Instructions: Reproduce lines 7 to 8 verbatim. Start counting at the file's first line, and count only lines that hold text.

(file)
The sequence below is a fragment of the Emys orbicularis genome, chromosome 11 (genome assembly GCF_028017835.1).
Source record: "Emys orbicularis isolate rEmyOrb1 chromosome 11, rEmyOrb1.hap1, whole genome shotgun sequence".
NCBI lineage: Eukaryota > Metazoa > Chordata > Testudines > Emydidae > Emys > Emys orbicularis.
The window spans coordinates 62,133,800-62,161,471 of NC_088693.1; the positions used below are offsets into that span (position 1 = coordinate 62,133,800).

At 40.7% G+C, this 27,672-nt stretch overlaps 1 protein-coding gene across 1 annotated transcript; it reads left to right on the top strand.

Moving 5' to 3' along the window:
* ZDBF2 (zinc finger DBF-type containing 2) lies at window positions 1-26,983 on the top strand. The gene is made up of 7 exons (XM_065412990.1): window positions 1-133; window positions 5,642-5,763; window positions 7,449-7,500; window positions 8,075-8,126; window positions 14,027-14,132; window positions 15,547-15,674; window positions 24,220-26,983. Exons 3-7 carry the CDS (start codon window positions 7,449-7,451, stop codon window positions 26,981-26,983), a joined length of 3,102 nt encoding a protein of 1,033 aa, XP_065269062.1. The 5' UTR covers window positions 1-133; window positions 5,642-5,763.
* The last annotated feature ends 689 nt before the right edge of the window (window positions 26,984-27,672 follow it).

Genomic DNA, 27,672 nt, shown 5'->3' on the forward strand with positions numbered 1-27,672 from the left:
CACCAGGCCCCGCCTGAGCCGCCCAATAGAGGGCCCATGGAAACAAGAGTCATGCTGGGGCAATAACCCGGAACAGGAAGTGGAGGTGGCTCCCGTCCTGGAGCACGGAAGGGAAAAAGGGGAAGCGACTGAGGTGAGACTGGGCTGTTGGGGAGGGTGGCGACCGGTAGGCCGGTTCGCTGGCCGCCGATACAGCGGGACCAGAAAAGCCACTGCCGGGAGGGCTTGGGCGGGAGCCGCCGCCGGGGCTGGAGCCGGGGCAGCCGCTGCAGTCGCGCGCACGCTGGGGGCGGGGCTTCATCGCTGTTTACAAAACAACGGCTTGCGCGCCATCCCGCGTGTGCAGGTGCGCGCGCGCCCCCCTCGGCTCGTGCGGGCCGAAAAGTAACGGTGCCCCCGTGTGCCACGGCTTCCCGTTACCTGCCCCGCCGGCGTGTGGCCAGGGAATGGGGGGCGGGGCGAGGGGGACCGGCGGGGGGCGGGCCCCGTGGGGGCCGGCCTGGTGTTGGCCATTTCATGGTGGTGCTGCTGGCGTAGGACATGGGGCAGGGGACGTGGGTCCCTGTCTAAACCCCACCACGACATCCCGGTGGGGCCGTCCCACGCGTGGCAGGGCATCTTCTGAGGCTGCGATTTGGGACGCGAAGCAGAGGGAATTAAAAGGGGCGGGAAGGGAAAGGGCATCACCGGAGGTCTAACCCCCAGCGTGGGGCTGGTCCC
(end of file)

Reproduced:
* ZDBF2 (zinc finger DBF-type containing 2) lies at window positions 1-26,983 on the top strand. The gene is made up of 7 exons (XM_065412990.1): window positions 1-133; window positions 5,642-5,763; window positions 7,449-7,500; window positions 8,075-8,126; window positions 14,027-14,132; window positions 15,547-15,674; window positions 24,220-26,983. Exons 3-7 carry the CDS (start codon window positions 7,449-7,451, stop codon window positions 26,981-26,983), a joined length of 3,102 nt encoding a protein of 1,033 aa, XP_065269062.1. The 5' UTR covers window positions 1-133; window positions 5,642-5,763.
* The last annotated feature ends 689 nt before the right edge of the window (window positions 26,984-27,672 follow it).